A living example of hope

Harun at a community meeting.
Harun (in teal) at a community meeting in Southern Sudan.

When he visits the families World Concern serves in Southern Sudan, Harun Ringera shares hope through words of encouragement and practical help. But he also shares hope through the example of his own life – one of how education and having someone believe in you can change everything.

The youngest of seven siblings who grew up in Eastern Kenya, Harun is the son of illiterate peasant farmers. None of his brothers and sisters were educated beyond primary school, but his father saw Harun’s passion for school and worked hard to pay his tuition for high school.

When he ran out of money while attending university in Nairobi, his father sold a piece of land to help him finish college. Now married and the father of two young children, Harun is working on his thesis to earn his master’s degree in October of this year.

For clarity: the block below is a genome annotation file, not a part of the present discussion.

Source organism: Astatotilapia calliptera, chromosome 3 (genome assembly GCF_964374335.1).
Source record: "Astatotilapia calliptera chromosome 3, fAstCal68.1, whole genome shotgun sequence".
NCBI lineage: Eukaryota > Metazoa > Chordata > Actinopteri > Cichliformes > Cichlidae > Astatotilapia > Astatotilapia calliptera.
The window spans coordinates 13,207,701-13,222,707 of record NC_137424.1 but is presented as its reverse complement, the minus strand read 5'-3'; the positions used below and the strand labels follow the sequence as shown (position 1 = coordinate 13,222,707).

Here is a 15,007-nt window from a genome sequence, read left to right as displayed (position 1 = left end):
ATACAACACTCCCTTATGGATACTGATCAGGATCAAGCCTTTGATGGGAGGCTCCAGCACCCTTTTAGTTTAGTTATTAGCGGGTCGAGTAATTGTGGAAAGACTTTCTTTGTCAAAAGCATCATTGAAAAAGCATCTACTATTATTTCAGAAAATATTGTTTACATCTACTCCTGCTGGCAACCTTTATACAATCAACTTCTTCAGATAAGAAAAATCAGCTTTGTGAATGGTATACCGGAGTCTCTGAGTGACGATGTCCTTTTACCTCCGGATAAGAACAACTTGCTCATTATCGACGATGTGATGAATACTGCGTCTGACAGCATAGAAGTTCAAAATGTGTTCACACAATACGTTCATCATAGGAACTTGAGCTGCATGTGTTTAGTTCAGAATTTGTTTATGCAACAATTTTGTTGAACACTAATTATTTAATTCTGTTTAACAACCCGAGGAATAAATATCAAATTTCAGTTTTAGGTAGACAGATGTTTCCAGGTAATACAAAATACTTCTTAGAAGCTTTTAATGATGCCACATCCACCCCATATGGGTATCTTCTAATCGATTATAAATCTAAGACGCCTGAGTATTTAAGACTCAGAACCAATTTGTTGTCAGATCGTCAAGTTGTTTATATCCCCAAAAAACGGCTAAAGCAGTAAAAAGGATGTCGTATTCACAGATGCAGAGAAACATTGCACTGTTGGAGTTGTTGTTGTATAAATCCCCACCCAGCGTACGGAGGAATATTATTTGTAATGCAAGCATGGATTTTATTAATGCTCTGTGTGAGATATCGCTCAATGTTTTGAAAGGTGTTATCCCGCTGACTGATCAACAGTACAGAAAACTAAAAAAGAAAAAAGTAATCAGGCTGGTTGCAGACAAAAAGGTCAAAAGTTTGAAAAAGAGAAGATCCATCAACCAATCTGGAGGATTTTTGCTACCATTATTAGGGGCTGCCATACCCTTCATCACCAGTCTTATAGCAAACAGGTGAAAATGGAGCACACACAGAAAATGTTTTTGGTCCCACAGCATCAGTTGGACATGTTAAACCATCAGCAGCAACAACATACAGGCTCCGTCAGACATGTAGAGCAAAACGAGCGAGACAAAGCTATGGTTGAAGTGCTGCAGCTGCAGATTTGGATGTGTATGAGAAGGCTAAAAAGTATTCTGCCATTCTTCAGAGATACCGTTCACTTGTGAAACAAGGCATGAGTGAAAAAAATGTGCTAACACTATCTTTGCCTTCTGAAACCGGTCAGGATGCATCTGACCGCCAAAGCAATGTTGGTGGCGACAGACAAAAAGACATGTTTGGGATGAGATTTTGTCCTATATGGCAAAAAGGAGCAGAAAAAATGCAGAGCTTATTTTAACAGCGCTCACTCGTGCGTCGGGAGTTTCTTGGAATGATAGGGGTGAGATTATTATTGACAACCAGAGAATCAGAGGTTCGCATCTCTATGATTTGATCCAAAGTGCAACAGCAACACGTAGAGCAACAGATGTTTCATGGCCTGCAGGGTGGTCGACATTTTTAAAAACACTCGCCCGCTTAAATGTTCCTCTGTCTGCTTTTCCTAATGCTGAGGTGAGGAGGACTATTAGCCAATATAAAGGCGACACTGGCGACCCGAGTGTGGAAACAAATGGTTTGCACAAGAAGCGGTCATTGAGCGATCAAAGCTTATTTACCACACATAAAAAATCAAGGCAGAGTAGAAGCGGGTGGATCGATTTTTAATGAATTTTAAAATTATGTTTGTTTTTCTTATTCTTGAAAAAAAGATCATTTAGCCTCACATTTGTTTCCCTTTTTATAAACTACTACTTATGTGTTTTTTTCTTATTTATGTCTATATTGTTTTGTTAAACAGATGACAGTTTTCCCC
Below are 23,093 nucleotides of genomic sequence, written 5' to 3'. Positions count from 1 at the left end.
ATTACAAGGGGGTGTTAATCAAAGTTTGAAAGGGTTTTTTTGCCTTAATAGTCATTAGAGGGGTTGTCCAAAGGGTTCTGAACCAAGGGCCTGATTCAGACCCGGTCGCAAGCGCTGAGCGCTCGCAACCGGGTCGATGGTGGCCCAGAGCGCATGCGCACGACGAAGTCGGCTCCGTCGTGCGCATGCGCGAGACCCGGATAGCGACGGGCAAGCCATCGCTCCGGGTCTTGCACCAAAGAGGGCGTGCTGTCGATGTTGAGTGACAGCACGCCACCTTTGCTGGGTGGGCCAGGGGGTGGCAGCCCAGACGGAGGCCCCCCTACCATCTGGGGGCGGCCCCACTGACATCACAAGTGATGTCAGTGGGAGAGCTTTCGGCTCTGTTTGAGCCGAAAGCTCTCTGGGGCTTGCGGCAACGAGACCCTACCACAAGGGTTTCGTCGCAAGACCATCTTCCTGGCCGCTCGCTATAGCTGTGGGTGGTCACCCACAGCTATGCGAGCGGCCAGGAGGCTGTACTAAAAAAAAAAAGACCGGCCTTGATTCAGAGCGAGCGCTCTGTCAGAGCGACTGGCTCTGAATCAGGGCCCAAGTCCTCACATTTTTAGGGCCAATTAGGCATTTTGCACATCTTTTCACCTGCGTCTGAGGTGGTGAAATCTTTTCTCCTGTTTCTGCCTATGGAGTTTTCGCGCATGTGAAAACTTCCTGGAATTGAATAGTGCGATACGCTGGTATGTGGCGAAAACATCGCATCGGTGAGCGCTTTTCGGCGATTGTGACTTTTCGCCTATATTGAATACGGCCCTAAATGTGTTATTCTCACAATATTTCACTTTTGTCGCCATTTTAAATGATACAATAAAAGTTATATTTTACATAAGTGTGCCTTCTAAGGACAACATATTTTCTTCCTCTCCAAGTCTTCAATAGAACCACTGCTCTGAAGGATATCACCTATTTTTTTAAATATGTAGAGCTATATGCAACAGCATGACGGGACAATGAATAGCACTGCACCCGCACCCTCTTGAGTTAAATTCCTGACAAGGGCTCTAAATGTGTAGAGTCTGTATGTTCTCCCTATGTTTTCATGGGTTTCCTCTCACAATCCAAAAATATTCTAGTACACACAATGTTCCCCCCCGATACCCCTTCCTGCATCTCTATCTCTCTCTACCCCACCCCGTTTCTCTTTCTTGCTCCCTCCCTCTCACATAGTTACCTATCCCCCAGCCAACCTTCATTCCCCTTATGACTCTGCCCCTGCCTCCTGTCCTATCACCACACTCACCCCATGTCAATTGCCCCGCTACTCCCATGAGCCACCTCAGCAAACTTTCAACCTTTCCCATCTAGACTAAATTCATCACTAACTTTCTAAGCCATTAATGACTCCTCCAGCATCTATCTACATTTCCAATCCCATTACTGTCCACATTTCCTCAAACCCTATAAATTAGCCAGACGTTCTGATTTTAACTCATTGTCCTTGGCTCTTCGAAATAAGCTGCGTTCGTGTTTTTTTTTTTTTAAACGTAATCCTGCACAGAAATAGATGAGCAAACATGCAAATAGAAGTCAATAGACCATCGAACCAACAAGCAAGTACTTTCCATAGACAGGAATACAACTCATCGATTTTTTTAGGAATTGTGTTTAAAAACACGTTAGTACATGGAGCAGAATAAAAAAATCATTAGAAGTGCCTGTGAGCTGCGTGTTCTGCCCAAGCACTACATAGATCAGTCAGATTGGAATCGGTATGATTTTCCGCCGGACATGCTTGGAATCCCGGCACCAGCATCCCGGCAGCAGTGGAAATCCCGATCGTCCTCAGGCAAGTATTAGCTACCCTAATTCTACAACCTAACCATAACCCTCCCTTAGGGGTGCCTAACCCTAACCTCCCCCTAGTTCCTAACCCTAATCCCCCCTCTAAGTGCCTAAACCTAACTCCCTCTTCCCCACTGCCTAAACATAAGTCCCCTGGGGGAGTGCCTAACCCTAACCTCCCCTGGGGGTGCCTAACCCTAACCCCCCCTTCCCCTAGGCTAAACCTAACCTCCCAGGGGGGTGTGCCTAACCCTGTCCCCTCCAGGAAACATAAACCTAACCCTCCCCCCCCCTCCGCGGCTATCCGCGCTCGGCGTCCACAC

His education, experience and skills are impacting others far beyond his own family. As program manager for World Concern Sudan, Harun spends his days overseeing vocational training programs, and working with families who are receiving food and agricultural training. Although he lives in a staff compound for 10 weeks at a time, and only travels back to Kenya to see his family for two weeks in between, he loves his job.

“I felt called to go to Sudan,” he said of his decision in 2006. At that time, Sudan was very unstable. There was no central government and no infrastructure. Schools had been destroyed and people had no way to earn income. He worked with traumatized child soldiers and homeless refugees.